Myriad of Workable Ways to Teach a Stay
It's so interesting to read of the many creative and very workable ways to shape a good solid stay. I have experimented with this in many dogs, to see if one way really worked better than another for me. Though I have little solid data to share, I can say that no matter how I chose to teach the stay, with clicker, without, delivering food while the dog was in position or not,----they all worked splendidly when consistency and incremental tiny steps were used.
I think this is the wonderful thing about having a full positive reinforcement toolbox at our disposal. We can try what feels right with the particular dog we are working with, and know that there are many workable variations if one does particular way does not seem comfortable to us or the dog.
That rock solid stay is one of the most essential behaviors we have to have at our disposal in service work. Before our dogs go out in public as a working service dog, they have to be able to do a three minute out-of-sight stay in an extremely distracting environment. This may include in park settings, with off-leash dogs, cats and kids running wild, or in a busy department store with carts rattling by, kids with sticky fingers reaching to pet the dog, or in an airport where luggage, humans of every shape, size, nationality and age bustle by in haste, and jets shake the floors.
They key to success in any variation of how we teach is, I believe, in consistency and keeping the dog's attention while the game is being played. Obviously, this means we add duration very incrementally, never asking the dog for too much, too soon. If the dog "breaks" his stay, it's not the dog's fault, it's trainer error. Too much has been asked of the dog too soon.
What's too much? We may have "lumped" instead of "splitted"---by asking starting the dog at staying for a few seconds, then jumping to 30-40 seconds the next session. It's a recipe for failure, because the dog is still learning the rules of the game.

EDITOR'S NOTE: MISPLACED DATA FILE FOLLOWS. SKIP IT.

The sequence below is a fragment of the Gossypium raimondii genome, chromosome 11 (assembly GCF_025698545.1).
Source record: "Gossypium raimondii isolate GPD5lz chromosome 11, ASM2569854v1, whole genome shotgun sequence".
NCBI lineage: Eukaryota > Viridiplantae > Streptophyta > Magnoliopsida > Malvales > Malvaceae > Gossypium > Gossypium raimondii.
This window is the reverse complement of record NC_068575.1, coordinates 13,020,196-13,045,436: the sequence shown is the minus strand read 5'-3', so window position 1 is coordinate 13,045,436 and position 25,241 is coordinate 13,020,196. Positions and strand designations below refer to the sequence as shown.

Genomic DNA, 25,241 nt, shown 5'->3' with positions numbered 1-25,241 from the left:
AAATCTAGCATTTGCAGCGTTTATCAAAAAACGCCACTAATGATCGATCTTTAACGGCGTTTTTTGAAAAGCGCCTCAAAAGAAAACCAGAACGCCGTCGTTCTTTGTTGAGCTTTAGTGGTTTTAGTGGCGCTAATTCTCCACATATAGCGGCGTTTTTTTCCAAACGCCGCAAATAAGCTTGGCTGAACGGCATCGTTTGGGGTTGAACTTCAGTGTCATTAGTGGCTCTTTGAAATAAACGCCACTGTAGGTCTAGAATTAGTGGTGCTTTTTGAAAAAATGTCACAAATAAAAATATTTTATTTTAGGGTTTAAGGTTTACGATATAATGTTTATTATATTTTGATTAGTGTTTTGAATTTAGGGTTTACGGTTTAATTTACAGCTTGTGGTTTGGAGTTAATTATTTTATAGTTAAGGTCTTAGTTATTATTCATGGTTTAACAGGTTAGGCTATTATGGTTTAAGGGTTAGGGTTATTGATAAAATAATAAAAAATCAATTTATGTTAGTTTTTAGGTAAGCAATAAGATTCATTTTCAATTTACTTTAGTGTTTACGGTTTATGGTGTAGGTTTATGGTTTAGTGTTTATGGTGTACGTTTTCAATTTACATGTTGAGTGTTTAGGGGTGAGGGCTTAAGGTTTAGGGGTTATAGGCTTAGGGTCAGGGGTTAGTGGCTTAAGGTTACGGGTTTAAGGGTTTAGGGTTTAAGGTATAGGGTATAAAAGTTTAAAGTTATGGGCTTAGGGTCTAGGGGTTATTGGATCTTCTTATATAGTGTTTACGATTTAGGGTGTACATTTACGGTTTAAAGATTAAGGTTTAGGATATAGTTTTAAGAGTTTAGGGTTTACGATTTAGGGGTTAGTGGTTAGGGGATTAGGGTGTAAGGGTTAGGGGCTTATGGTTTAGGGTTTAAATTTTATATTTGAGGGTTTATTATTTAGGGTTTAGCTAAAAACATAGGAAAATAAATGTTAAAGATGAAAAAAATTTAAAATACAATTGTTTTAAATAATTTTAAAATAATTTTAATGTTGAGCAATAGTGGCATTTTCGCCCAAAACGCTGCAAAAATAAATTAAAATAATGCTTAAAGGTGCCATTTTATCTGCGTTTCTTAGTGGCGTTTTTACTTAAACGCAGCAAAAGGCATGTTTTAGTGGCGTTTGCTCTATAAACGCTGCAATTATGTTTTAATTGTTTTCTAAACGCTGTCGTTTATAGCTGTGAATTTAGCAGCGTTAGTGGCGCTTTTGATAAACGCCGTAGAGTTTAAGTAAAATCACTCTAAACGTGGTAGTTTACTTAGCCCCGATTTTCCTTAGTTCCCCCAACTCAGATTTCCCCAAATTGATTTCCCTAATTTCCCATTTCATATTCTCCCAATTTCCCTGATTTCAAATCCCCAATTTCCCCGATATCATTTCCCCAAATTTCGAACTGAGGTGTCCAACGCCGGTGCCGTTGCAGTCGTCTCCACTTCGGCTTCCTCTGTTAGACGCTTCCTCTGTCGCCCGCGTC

Or, we may have added too many distractions too quickly, before the dog had come to accept and be comfortable with the ones we have already added, and begun to generalize those distractions in new environments.
This is why, no matter how we approach teaching that stay--we remember to move consistently in a very incremental manner, and to allow time for the dog to generalize the stay in changing environments before adding more heavy distractions and duration.
I work for duration before adding ANY distractions. My first distraction may be just to step backwards one step. Then two. Then to slowly move my way around the dog. Then to make wider and wider circles around the dog. Then to move away in the distance a ways, and then to move out of sight.
Once the duration has been built with these mild distractions (movement from the handler) I take that on the road and start teaching it again in different neutral environments (outside the front door, outside the rear door, in an empty parking lot with hubbub in the distance, but not close to us, etc.
Once the behavior of remaining in place is generalized and comfortable for the dog in mildly distracting situations, we go back to the training center and start upping the criteria.
We may first add dropping a soft item while the dog is staying in place. And then a harder item that makes a sound when it hits the floor. Then a louder item--maybe a plastic cup, and then a clipboard or book that makes a louder OOMPH! when it hits.
We then raise the criteria by moving a bit closer to the dog and dropping the items while they remain in place. Then moving to one side and the other, and doing the same thing. And then in back of the dog.